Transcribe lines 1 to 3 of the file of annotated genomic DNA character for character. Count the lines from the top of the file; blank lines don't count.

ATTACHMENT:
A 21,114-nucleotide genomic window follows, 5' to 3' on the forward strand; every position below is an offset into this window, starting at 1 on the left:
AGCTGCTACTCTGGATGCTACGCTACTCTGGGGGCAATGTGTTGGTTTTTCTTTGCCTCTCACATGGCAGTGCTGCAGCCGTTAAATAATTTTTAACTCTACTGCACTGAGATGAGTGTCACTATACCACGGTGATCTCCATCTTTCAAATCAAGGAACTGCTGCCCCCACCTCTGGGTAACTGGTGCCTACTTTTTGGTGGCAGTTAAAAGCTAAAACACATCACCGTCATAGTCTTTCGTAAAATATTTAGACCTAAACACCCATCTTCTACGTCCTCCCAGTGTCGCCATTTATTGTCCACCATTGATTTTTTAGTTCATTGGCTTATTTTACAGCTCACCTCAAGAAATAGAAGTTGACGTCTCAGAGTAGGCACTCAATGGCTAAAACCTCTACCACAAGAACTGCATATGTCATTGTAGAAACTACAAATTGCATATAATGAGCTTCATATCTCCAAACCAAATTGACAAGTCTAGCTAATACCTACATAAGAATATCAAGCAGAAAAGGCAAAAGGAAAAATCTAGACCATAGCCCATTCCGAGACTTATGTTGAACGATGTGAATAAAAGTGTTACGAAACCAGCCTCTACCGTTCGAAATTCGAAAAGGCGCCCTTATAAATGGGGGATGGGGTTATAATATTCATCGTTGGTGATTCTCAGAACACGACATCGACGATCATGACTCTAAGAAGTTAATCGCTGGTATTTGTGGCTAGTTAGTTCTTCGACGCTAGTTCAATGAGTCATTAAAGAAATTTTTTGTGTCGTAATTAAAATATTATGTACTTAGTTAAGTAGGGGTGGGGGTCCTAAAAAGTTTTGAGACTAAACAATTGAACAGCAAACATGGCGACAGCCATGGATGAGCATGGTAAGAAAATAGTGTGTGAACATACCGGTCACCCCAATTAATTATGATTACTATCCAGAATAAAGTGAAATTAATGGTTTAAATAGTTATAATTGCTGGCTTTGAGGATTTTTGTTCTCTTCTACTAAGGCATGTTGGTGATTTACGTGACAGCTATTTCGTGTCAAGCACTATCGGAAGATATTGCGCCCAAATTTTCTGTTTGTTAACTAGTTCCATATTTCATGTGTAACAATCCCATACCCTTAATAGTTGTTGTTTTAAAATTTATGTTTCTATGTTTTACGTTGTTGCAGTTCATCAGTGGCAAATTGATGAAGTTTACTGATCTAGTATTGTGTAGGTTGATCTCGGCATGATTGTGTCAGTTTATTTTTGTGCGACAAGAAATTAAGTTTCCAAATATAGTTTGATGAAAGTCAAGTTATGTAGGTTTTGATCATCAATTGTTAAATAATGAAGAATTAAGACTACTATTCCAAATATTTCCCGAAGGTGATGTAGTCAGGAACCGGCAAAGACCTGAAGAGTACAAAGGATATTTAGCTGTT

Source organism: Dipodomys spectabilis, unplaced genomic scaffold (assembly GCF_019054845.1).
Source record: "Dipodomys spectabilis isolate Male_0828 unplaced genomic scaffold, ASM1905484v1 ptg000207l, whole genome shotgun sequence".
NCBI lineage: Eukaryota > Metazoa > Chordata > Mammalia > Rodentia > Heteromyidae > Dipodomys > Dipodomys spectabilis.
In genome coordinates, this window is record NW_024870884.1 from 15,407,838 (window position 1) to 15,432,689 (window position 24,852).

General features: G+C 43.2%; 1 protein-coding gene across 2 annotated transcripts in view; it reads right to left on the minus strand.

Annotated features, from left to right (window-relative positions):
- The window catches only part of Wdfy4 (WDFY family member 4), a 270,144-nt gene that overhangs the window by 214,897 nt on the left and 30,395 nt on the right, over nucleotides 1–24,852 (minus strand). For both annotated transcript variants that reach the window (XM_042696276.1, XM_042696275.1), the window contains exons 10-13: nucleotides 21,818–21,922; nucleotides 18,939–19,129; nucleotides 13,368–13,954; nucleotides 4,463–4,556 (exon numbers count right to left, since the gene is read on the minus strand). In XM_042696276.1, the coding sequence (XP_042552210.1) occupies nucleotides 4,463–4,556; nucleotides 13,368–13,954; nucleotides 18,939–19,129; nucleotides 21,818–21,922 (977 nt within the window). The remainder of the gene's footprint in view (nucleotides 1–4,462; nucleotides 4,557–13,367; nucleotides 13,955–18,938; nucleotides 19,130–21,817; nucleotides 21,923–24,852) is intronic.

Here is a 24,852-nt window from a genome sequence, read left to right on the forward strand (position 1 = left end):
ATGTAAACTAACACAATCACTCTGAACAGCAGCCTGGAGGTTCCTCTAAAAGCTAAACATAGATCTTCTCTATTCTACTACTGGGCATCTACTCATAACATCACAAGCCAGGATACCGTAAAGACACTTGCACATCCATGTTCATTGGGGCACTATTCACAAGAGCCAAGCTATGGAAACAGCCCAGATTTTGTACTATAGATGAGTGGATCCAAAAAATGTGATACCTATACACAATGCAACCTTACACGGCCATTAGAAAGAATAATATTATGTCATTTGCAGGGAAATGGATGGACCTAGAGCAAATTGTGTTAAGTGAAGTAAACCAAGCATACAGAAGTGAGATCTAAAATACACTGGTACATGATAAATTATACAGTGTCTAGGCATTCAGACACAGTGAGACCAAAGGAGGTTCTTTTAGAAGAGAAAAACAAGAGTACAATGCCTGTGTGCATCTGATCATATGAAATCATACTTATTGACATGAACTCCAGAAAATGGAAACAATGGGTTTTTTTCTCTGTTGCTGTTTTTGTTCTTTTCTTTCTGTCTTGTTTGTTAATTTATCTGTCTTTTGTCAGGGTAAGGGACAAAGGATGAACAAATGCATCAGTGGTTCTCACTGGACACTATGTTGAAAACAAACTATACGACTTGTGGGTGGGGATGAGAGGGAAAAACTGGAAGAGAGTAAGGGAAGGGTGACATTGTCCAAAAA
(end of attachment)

A 21,114-nucleotide genomic window follows, 5' to 3' on the forward strand; every position below is an offset into this window, starting at 1 on the left:
AGCTGCTACTCTGGATGCTACGCTACTCTGGGGGCAATGTGTTGGTTTTTCTTTGCCTCTCACATGGCAGTGCTGCAGCCGTTAAATAATTTTTAACTCTACTGCACTGAGATGAGTGTCACTATACCACGGTGATCTCCATCTTTCAAATCAAGGAACTGCTGCCCCCACCTCTGGGTAACTGGTGCCTACTTTTTGGTGGCAGTTAAAAGCTAAAACACATCACCGTCATAGTCTTTCGTAAAATATTTAGACCTAAACACCCATCTTCTACGTCCTCCCAGTGTCGCCATTTATTGTCCACCATTGATTTTTTAGTTCATTGGCTTATTTTACAGCTCACCTCAAGAAATAGAAGTTGACGTCTCAGAGTAGGCACTCAATGGCTAAAACCTCTACCACAAGAACTGCATATGTCATTGTAGAAACTACAAATTGCATATAATGAGCTTCATATCTCCAAACCAAATTGACAAGTCTAGCTAATACCTACATAAGAATATCAAGCAGAAAAGGCAAAAGGAAAAATCTAGACCATAGCCCATTCCGAGACTTATGTTGAACGATGTGAATAAAAGTGTTACGAAACCAGCCTCTACCGTTCGAAATTCGAAAAGGCGCCCTTATAAATGGGGGATGGGGTTATAATATTCATCGTTGGTGATTCTCAGAACACGACATCGACGATCATGACTCTAAGAAGTTAATCGCTGGTATTTGTGGCTAGTTAGTTCTTCGACGCTAGTTCAATGAGTCATTAAAGAAATTTTTTGTGTCGTAATTAAAATATTATGTACTTAGTTAAGTAGGGGTGGGGGTCCTAAAAAGTTTTGAGACTAAACAATTGAACAGCAAACATGGCGACAGCCATGGATGAGCATGGTAAGAAAATAGTGTGTGAACATACCGGTCACCCCAATTAATTATGATTACTATCCAGAATAAAGTGAAATTAATGGTTTAAATAGTTATAATTGCTGGCTTTGAGGATTTTTGTTCTCTTCTACTAAGGCATGTTGGTGATTTACGTGACAGCTATTTCGTGTCAAGCACTATCGGAAGATATTGCGCCCAAATTTTCTGTTTGTTAACTAGTTCCATATTTCATGTGTAACAATCCCATACCCTTAATAGTTGTTGTTTTAAAATTTATGTTTCTATGTTTTACGTTGTTGCAGTTCATCAGTGGCAAATTGATGAAGTTTACTGATCTAGTATTGTGTAGGTTGATCTCGGCATGATTGTGTCAGTTTATTTTTGTGCGACAAGAAATTAAGTTTCCAAATATAGTTTGATGAAAGTCAAGTTATGTAGGTTTTGATCATCAATTGTTAAATAATGAAGAATTAAGACTACTATTCCAAATATTTCCCGAAGGTGATGTAGTCAGGAACCGGCAAAGACCTGAAGAGTACAAAGGATATTTAGCTGTT

Source organism: Dipodomys spectabilis, unplaced genomic scaffold (assembly GCF_019054845.1).